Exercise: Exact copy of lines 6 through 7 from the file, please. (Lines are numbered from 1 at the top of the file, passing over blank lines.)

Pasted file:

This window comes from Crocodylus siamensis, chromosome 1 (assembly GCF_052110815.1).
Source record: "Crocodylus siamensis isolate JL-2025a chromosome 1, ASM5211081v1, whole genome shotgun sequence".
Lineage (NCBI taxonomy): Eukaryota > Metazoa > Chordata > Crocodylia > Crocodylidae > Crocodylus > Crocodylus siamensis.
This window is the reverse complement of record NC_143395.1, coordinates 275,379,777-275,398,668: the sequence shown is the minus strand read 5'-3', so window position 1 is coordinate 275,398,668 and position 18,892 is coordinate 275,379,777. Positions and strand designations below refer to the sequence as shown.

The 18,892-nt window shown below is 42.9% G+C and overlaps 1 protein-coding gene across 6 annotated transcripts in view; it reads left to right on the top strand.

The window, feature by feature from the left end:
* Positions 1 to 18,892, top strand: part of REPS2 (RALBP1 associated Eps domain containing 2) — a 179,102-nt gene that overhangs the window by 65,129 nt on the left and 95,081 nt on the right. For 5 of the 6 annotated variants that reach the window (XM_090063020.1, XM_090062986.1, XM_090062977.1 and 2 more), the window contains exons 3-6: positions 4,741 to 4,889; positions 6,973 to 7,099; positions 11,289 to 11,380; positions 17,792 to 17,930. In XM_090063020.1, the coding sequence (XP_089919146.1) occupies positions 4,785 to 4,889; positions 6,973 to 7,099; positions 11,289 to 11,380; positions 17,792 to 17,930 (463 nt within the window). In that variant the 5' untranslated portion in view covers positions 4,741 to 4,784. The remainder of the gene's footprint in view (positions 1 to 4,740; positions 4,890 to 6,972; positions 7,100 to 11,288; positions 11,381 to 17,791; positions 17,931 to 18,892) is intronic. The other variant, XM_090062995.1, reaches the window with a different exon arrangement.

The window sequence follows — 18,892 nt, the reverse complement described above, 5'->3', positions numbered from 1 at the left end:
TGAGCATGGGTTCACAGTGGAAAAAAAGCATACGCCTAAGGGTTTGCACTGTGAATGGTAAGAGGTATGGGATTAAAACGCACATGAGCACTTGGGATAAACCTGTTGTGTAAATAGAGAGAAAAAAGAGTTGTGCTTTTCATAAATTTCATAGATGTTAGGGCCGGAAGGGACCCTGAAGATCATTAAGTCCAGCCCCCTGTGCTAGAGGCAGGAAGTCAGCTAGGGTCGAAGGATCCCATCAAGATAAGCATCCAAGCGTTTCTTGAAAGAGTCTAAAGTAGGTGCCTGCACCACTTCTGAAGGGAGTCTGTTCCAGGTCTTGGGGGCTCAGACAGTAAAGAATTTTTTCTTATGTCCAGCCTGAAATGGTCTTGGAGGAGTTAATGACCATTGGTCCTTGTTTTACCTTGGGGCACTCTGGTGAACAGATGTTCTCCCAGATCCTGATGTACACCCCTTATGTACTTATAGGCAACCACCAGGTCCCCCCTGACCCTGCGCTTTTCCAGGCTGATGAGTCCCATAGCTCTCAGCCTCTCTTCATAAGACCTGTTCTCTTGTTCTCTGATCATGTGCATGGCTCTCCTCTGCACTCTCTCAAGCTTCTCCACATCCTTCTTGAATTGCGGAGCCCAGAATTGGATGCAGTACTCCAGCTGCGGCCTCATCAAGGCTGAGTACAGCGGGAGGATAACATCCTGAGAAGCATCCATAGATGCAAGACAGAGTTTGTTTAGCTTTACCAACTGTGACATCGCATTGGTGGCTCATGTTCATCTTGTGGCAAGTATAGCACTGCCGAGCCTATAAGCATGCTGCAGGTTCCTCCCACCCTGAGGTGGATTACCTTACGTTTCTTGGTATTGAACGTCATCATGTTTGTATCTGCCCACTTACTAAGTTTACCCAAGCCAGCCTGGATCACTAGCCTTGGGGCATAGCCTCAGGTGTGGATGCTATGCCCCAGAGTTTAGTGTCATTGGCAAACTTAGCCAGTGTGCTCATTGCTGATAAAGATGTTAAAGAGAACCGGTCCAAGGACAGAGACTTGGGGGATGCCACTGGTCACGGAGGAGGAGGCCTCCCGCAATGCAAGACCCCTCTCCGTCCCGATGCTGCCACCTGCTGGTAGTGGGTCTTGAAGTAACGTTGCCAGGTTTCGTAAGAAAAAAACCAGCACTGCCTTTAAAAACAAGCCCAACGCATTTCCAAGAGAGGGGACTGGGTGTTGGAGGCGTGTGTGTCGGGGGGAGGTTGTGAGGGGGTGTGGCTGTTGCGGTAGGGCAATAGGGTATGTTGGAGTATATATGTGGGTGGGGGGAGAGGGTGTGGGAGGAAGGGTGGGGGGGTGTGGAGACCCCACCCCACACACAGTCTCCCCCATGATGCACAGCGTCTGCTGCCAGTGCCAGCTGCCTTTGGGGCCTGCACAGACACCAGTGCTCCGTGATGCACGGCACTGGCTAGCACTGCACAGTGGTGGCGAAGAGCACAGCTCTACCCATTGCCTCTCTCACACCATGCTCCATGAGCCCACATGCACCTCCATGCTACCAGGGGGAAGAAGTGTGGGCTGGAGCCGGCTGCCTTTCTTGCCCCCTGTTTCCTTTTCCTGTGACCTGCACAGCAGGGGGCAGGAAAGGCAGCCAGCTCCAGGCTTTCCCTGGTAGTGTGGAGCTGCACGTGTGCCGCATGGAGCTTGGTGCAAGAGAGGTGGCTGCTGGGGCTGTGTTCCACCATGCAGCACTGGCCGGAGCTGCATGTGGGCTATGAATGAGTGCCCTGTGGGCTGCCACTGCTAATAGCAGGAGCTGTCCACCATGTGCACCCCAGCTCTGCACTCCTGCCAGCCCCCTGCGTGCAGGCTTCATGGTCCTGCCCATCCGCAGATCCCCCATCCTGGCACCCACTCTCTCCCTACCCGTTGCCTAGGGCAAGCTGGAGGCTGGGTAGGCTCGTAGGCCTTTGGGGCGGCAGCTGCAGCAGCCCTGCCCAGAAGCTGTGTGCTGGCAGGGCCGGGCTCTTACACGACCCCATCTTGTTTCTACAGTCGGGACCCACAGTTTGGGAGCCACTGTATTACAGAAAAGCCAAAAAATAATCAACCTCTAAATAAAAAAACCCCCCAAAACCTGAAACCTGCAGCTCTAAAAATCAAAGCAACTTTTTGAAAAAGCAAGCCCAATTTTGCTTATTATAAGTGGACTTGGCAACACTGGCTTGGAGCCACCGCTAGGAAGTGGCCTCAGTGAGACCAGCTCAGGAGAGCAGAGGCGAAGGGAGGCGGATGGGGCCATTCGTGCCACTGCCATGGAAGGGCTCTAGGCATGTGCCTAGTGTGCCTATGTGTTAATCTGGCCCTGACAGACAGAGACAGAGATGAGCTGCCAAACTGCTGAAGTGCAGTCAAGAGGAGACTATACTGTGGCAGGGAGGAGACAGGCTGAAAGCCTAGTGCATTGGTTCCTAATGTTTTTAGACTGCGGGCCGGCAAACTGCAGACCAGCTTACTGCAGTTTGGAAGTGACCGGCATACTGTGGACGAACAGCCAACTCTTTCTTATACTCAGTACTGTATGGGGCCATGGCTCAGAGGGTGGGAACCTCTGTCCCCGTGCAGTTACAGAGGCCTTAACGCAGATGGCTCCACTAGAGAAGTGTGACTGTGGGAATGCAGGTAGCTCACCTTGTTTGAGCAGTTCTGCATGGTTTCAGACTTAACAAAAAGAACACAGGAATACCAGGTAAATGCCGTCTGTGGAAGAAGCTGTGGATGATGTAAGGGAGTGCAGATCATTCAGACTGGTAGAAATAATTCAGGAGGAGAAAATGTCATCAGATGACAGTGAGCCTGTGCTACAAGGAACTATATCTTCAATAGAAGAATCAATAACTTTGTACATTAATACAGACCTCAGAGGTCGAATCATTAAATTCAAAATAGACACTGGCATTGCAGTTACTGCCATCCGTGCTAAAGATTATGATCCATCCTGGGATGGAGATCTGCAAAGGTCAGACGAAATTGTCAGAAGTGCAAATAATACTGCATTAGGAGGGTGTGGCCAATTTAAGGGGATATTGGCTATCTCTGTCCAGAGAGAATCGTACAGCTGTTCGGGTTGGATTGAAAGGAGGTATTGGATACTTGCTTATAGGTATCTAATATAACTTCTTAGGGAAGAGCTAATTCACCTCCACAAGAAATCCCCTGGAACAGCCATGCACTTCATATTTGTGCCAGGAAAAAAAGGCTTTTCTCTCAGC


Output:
The window, feature by feature from the left end:
* Positions 1 to 18,892, top strand: part of REPS2 (RALBP1 associated Eps domain containing 2) — a 179,102-nt gene that overhangs the window by 65,129 nt on the left and 95,081 nt on the right. For 5 of the 6 annotated variants that reach the window (XM_090063020.1, XM_090062986.1, XM_090062977.1 and 2 more), the window contains exons 3-6: positions 4,741 to 4,889; positions 6,973 to 7,099; positions 11,289 to 11,380; positions 17,792 to 17,930. In XM_090063020.1, the coding sequence (XP_089919146.1) occupies positions 4,785 to 4,889; positions 6,973 to 7,099; positions 11,289 to 11,380; positions 17,792 to 17,930 (463 nt within the window). In that variant the 5' untranslated portion in view covers positions 4,741 to 4,784. The remainder of the gene's footprint in view (positions 1 to 4,740; positions 4,890 to 6,972; positions 7,100 to 11,288; positions 11,381 to 17,791; positions 17,931 to 18,892) is intronic. The other variant, XM_090062995.1, reaches the window with a different exon arrangement.